Longform

Has Phoenix Finally Arrived? Feel the Love

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"Tipping point" is a phrase one hears often in discussion with those who think Phoenix is almost "there," a place where big things are about to happen. Hill says it; so does Gregory Sale, another local artist for whom our "tipping point" is cause for celebration.

"People aren't apologizing so much anymore about living in Phoenix," he says, "because more of what we're doing to pull ourselves up, especially in the arts community, is blipping the national radar."

But are blips enough? "We are not," Sale admits, "really quite there yet."


Even a Phoenix fan like Jason Hill admits he's still "searching for the city's soul." If his paintings are any indication, he's mostly finding it in our recent past, because its mid-century buildings encapsulate, Hill believes, the futuristic optimism Phoenix was built on.

Hill is part of a growing community of Phoenix boosters who call themselves MoPhos — short for "Modern Phoenix" and a reference to the MoPho home base, modernphoenix.net. Its cofounder, Alison King, says that the MoPhos played a big part in telegraphing the message that Phoenix isn't a desert wasteland; that it's becoming a swell place to settle down, one that's home to affordable acres of the kind of mid-century ranch homes that MoPhos like to live in.

King doesn't want to hog credit for getting the word out, but her Web site's bulletin board is jammed with notes from a community of like-minded, Phoenix-loving desert rats. They're keen on modern architecture. They help one another restore falling-down homes built by Arizona architect Ralph Haver. They cheer Jason Hill for his paintings of Central Avenue's Financial Center, a building Hill loves so much that he thinks it should be our new city icon.

While King's site offers a virtual support system for mid-century modernists, Jonathan Wayne provides a brick-and-mortar version. Wayne owns Red Modern Furniture, a Camelback Road store that's become what he calls "the concierge for people who come here from someplace else." The people who flock to Red, which specializes in higher-end mid-century furnishings and clothing and is housed in a 1954 concrete-and-steel Haver building, are usually looking for more than a Haywood Wakefield dining suite. Wayne points them to the best mid-century neighborhoods, tells them where to dine, and helps them navigate a city distinctly different from the one from which they just relocated.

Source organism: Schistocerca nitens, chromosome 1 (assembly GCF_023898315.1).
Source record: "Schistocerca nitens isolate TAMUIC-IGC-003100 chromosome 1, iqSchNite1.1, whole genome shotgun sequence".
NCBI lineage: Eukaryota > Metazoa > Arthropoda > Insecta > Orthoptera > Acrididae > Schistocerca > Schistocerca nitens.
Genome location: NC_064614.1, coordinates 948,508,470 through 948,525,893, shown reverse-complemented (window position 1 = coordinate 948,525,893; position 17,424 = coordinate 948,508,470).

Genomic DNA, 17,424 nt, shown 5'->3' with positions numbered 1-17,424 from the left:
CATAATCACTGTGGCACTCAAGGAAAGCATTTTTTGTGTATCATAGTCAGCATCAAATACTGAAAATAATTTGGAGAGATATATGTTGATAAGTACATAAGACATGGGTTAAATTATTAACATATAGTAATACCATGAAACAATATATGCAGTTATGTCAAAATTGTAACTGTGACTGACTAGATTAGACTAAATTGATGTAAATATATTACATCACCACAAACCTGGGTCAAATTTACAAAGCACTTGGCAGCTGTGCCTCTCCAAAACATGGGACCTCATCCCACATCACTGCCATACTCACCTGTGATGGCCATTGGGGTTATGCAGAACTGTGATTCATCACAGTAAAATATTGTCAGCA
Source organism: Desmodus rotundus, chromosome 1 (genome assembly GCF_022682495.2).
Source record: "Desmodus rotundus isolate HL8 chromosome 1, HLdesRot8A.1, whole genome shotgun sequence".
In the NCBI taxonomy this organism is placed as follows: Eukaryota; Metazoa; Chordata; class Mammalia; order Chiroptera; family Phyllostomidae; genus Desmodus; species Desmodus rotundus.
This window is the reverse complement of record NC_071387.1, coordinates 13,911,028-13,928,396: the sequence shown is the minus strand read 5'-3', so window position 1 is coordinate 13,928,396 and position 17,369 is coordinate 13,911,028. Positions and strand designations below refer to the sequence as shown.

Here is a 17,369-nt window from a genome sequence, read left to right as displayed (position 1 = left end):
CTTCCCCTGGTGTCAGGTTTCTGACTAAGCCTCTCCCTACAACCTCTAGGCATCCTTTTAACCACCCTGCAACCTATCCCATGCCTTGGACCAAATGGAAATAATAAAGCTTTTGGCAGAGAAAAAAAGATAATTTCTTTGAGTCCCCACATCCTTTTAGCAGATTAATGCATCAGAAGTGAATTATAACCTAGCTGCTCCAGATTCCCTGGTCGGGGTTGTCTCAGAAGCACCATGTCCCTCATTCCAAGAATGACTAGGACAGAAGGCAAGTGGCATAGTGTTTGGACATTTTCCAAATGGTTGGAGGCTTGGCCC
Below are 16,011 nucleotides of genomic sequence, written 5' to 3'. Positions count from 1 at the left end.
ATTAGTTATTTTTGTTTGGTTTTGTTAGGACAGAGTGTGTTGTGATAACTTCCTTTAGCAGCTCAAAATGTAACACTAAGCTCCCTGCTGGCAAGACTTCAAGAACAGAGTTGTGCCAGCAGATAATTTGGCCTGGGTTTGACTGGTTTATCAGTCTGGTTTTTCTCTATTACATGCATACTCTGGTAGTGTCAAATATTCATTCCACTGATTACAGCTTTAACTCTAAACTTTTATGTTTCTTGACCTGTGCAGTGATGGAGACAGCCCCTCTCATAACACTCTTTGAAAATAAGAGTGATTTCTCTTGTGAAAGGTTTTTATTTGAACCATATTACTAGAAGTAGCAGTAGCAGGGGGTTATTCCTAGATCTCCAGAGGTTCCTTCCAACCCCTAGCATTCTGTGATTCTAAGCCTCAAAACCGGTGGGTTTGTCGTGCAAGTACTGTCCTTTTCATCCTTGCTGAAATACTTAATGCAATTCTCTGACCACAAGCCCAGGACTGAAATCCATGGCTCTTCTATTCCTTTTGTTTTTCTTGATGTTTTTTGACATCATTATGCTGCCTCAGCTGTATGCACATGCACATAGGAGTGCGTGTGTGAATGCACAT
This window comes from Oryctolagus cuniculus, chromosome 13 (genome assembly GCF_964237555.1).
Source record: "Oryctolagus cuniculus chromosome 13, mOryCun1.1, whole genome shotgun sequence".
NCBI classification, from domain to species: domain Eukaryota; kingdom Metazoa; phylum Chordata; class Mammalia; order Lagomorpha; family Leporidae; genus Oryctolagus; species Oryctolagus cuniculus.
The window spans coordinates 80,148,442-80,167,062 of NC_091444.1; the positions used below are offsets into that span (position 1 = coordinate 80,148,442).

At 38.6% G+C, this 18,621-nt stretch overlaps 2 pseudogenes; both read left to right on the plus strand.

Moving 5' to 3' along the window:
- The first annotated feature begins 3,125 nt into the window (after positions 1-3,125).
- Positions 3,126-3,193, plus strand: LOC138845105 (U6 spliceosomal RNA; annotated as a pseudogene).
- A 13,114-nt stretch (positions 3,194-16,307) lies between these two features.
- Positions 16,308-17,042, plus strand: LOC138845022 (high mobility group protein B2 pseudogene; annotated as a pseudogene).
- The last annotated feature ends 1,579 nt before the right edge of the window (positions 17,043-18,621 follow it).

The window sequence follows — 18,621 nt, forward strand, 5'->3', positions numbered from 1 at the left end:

"If we didn't tell people where to go to find their community, they'd do what people have been doing for years around here: They'd go back where they moved here from," says Wayne, who's surrounded by museum-quality Eames chairs and Calder-inspired lighting fixtures in a store that's set up like the very homes it wants to furnish. "We're trying to unify people, and it's a constant battle, because we're still a city that's putting up a Walgreens every five weeks, rather than focusing on building the more interesting, multi-use facilities that other cities have."

That's a hot-button topic with Hill, who thinks an iconic building is key in a successful city turnaround. "What do you think of when you think of New York?" he asks. "The Empire State Building? How about L.A.? The Hollywood sign? You get the picture. Phoenix is definitely at a tipping point" — there's that phrase again — "but we need to do a better job at projecting a modern, cosmopolitan image to the world."


In the meantime, the jury is still out on whether Phoenix is ready or not. Even the biggest Phoenix fan will admit there remains a disconnect between the burgeoning downtown core, where all the exciting new stuff is happening, and the city's suburban sprawl. Perhaps it's a holdover from the '70s, when downtown was considered an unsafe place, but most Friday nights will find what looks like every cop in the city directing post-game traffic away from Chase Field and onto city freeways and thoroughfares —away from downtown cafes and commerce and back to the safety of outlying housing developments. Certainly light rail (set to begin operating in December) will slow this rush, but not if plans hold to shut down service at midnight. A 24-hour transit system would lose money on its late-night run, but would provide an amenity that Phoenix has never had: access to our city at any hour of the night or day.

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Robrt L. Pela has been a weekly contributor to Phoenix New Times since 1991, primarily as a cultural critic. His radio essays air on National Public Radio affiliate KJZZ's Morning Edition.
Contact: Robrt L. Pela